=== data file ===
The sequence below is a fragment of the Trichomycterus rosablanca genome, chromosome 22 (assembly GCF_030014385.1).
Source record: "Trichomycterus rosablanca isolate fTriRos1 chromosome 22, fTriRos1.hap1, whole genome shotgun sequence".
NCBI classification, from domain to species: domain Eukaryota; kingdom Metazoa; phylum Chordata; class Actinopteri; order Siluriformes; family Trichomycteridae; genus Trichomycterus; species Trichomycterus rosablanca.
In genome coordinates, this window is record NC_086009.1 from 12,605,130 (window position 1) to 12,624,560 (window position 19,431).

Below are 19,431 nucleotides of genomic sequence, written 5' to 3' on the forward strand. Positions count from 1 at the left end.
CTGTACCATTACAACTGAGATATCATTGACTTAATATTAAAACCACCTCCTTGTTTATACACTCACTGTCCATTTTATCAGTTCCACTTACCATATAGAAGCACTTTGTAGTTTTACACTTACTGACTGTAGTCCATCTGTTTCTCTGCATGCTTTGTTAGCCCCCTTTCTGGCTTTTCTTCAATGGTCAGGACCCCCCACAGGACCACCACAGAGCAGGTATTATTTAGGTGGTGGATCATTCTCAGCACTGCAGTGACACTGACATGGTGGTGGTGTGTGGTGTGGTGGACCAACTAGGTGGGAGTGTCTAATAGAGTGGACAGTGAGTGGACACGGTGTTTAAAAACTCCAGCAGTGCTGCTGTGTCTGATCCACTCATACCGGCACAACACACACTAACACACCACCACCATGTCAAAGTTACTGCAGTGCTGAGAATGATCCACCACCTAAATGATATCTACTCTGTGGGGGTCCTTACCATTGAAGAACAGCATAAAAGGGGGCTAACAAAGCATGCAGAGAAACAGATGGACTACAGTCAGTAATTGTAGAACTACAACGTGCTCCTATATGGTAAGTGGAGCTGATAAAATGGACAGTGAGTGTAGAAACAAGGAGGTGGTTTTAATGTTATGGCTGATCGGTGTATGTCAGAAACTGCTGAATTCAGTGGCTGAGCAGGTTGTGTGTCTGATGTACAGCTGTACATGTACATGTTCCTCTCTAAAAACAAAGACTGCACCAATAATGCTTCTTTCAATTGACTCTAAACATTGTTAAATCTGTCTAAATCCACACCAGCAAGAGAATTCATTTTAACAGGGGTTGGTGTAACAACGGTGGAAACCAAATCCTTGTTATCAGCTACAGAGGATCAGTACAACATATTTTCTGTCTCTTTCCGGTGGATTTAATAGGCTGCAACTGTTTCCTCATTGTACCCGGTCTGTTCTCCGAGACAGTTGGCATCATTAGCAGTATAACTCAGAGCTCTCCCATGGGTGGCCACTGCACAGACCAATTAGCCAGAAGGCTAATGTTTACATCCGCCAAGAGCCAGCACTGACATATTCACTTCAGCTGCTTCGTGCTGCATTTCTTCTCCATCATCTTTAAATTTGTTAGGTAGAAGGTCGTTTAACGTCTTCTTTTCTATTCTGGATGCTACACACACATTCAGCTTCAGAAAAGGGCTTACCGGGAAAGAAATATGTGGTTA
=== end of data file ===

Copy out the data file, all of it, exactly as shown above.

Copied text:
The sequence below is a fragment of the Trichomycterus rosablanca genome, chromosome 22 (assembly GCF_030014385.1).
Source record: "Trichomycterus rosablanca isolate fTriRos1 chromosome 22, fTriRos1.hap1, whole genome shotgun sequence".
NCBI classification, from domain to species: domain Eukaryota; kingdom Metazoa; phylum Chordata; class Actinopteri; order Siluriformes; family Trichomycteridae; genus Trichomycterus; species Trichomycterus rosablanca.
In genome coordinates, this window is record NC_086009.1 from 12,605,130 (window position 1) to 12,624,560 (window position 19,431).

Below are 19,431 nucleotides of genomic sequence, written 5' to 3' on the forward strand. Positions count from 1 at the left end.
CTGTACCATTACAACTGAGATATCATTGACTTAATATTAAAACCACCTCCTTGTTTATACACTCACTGTCCATTTTATCAGTTCCACTTACCATATAGAAGCACTTTGTAGTTTTACACTTACTGACTGTAGTCCATCTGTTTCTCTGCATGCTTTGTTAGCCCCCTTTCTGGCTTTTCTTCAATGGTCAGGACCCCCCACAGGACCACCACAGAGCAGGTATTATTTAGGTGGTGGATCATTCTCAGCACTGCAGTGACACTGACATGGTGGTGGTGTGTGGTGTGGTGGACCAACTAGGTGGGAGTGTCTAATAGAGTGGACAGTGAGTGGACACGGTGTTTAAAAACTCCAGCAGTGCTGCTGTGTCTGATCCACTCATACCGGCACAACACACACTAACACACCACCACCATGTCAAAGTTACTGCAGTGCTGAGAATGATCCACCACCTAAATGATATCTACTCTGTGGGGGTCCTTACCATTGAAGAACAGCATAAAAGGGGGCTAACAAAGCATGCAGAGAAACAGATGGACTACAGTCAGTAATTGTAGAACTACAACGTGCTCCTATATGGTAAGTGGAGCTGATAAAATGGACAGTGAGTGTAGAAACAAGGAGGTGGTTTTAATGTTATGGCTGATCGGTGTATGTCAGAAACTGCTGAATTCAGTGGCTGAGCAGGTTGTGTGTCTGATGTACAGCTGTACATGTACATGTTCCTCTCTAAAAACAAAGACTGCACCAATAATGCTTCTTTCAATTGACTCTAAACATTGTTAAATCTGTCTAAATCCACACCAGCAAGAGAATTCATTTTAACAGGGGTTGGTGTAACAACGGTGGAAACCAAATCCTTGTTATCAGCTACAGAGGATCAGTACAACATATTTTCTGTCTCTTTCCGGTGGATTTAATAGGCTGCAACTGTTTCCTCATTGTACCCGGTCTGTTCTCCGAGACAGTTGGCATCATTAGCAGTATAACTCAGAGCTCTCCCATGGGTGGCCACTGCACAGACCAATTAGCCAGAAGGCTAATGTTTACATCCGCCAAGAGCCAGCACTGACATATTCACTTCAGCTGCTTCGTGCTGCATTTCTTCTCCATCATCTTTAAATTTGTTAGGTAGAAGGTCGTTTAACGTCTTCTTTTCTATTCTGGATGCTACACACACATTCAGCTTCAGAAAAGGGCTTACCGGGAAAGAAATATGTGGTTA